Student Loan Forgiveness: Will Comments on Dept. of Ed Website Opposing Biden’s Plan Impact the Supreme Court’s Decision?

Mandatory Credit: Photo by Shutterstock (13736510q)United States President Joe Biden makes a statement during a meeting with Democratic Congressional leaders at the White House in Washington, DC.
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Opposition to President Joe Biden’s federal student loan forgiveness plan comes in many forms and covers many reasons, but a lot of the criticisms voiced in a new public forum sound exactly the same.

The plan, announced in August, would forgive up to $20,000 in federal student debt per borrower. But it has been tied up because of a series of lawsuits challenging its legality, cost and tax impact.

Earlier this month, the U.S. Department of Education announced separate proposals to reform income-driven repayment (IDR) plans for student-loan borrowers. The proposed changes include allowing borrowers to pay no more than 5% of their discretionary income per month on their undergraduate student loan, Business Insider reported. That’s down from 10% currently. In addition, the reforms would offer $0 monthly payments to individual borrowers who earn less than $30,600 a year and any borrower in a family of four who earns less than $62,400.

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In an effort to get more feedback, the Education Department recently opened a public comments section on the Federal Register that lets people submit comments on the proposals and the loan forgiveness plan. The comments section first appeared on Jan. 20, 2023, and will be available for 30 days.

As of Jan. 25, nearly 2,400 comments were posted on the forum. Many of those opposing loan relief follow the exact same script, indicating that they are part of an organized effort to oppose the loan forgiveness plan and the Education Department’s reform proposals.

The 229-word opposition message begins with individual commenters providing their names and saying they are “writing to oppose this regulation to ‘cancel’ student debt.” The message then says the “regulation is extremely reckless as it is economically unstable, totally unjust, completely illegal, and would only worsen the problem it claims to fix. “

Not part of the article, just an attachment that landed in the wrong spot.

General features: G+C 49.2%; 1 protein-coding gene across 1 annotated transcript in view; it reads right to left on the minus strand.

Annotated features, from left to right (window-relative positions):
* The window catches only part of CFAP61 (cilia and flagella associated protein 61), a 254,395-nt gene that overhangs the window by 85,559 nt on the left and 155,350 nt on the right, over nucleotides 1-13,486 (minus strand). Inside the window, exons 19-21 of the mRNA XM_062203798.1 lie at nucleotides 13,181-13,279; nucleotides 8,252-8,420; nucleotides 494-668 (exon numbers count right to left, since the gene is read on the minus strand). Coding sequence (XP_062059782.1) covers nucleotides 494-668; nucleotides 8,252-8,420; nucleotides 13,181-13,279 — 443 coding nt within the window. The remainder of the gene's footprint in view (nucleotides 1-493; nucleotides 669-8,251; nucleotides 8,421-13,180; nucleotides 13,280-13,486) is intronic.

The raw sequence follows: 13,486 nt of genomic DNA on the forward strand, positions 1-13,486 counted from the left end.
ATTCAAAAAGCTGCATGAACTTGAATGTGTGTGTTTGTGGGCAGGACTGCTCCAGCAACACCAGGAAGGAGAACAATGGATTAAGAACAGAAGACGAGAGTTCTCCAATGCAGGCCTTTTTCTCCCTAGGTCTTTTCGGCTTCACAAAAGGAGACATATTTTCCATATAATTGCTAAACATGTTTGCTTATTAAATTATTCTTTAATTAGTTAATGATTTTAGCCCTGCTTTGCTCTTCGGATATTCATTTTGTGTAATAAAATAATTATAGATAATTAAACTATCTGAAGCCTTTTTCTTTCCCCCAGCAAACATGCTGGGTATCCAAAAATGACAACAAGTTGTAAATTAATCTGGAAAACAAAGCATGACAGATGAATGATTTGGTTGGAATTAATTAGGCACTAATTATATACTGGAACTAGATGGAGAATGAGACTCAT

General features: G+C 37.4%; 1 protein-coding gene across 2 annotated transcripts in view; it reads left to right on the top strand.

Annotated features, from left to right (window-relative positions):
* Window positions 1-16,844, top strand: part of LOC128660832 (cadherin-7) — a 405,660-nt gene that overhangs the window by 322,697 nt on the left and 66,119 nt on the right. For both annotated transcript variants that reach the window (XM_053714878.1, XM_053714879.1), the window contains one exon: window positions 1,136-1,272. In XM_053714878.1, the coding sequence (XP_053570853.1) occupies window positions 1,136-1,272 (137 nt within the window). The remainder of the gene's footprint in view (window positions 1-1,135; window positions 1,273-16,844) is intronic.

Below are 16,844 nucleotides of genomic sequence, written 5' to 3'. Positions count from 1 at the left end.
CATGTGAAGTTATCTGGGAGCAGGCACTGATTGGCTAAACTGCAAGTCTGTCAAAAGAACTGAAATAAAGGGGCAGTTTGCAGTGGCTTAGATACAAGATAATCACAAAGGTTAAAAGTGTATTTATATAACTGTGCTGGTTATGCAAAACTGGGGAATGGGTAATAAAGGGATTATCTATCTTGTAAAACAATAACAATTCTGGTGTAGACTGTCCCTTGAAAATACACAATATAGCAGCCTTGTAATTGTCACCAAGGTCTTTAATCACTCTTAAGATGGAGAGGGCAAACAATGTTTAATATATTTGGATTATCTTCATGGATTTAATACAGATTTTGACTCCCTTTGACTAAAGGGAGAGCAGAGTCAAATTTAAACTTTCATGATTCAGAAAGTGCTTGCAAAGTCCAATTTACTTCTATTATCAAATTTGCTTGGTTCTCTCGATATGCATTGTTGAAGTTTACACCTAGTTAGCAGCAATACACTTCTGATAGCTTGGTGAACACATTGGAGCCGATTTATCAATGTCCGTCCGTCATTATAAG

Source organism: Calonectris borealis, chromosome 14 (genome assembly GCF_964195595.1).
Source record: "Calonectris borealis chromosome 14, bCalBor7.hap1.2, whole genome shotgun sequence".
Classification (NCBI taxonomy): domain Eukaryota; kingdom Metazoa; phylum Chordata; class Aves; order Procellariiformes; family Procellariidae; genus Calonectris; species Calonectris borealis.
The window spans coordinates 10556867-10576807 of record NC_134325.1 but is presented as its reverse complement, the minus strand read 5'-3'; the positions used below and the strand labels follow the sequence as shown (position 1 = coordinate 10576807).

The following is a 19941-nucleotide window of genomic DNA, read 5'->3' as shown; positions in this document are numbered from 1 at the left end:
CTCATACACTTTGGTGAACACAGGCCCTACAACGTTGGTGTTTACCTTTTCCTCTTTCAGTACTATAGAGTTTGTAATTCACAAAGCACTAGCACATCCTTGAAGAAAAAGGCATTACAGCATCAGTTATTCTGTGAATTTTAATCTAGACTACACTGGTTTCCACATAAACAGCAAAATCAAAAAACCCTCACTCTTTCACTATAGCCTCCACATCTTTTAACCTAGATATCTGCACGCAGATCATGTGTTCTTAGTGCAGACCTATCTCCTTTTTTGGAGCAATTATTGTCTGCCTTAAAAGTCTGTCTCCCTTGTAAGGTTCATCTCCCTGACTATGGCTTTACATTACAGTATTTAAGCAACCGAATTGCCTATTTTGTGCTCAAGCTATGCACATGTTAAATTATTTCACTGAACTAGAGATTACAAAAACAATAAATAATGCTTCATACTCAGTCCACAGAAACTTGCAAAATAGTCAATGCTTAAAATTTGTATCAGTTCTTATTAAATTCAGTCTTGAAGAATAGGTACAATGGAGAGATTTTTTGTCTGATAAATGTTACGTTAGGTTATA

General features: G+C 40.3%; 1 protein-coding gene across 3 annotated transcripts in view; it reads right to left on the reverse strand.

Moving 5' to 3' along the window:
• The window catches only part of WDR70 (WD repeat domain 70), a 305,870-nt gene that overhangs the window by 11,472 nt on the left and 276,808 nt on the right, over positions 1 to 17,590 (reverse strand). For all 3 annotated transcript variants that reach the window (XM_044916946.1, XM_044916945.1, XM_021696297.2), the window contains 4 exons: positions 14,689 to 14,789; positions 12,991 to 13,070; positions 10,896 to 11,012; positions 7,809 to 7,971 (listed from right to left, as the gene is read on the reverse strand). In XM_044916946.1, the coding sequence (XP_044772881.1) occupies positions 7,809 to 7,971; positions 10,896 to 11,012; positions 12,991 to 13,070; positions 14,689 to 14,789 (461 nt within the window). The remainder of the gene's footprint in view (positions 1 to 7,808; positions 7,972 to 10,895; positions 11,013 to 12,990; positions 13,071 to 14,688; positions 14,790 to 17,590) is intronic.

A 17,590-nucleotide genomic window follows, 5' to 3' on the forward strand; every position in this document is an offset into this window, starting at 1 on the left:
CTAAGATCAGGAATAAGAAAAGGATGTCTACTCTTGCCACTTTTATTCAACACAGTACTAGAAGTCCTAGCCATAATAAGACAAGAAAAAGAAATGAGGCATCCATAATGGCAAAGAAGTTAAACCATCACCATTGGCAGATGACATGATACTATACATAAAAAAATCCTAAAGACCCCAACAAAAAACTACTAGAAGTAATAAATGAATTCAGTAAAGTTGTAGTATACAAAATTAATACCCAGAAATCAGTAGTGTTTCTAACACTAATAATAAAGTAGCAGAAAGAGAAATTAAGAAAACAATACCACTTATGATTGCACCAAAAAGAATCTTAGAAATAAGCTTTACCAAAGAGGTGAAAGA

In addition, the message says that canceling student debt is “fundamentally unjust to anyone who chose not to attend college because of the cost, those who worked their way through college to avoid debt, and those who paid off their debt as they promised.”

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Numerous other criticisms are included as well, such as how the plan would “contribute to the skyrocketing cost of college,” worsen the nation’s debt crisis and “disproportionately benefit the wealthy.”

Despite the pushback, the Education Department still aims to implement its reforms this year, according to Business Insider. It seems unlikely that the department will be swayed by criticisms on the public forum.

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It is also doubtful that the public comments will have much impact on legal proceedings involving the plan. Next month, the U.S. Supreme Court will look at a pair of lawsuits opposing the plan to determine whether the plan is legal.

Meanwhile, the loan forgiveness plan got a rare piece of good news when Arizona Attorney General Kris Mayes, a Democrat, recently dismissed a lawsuit that had been brought against the plan. As GOBankingRates reported, the lawsuit was filed on Sept. 29, 2022, by former AG Mark Brnovich, a Republican.

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About the Author

Vance Cariaga is a London-based writer, editor and journalist who previously held staff positions at Investor’s Business Daily, The Charlotte Business Journal and The Charlotte Observer. His work also appeared in Charlotte Magazine, Street & Smith’s Sports Business Journal and Business North Carolina magazine. He holds a B.A. in English from Appalachian State University and studied journalism at the University of South Carolina. His reporting earned awards from the North Carolina Press Association, the Green Eyeshade Awards and AlterNet. In addition to journalism, he has worked in banking, accounting and restaurant management. A native of North Carolina who also writes fiction, Vance’s short story, “Saint Christopher,” placed second in the 2019 Writer’s Digest Short Short Story Competition. Two of his short stories appear in With One Eye on the Cows, an anthology published by Ad Hoc Fiction in 2019. His debut novel, Voodoo Hideaway, was published in 2021 by Atmosphere Press.
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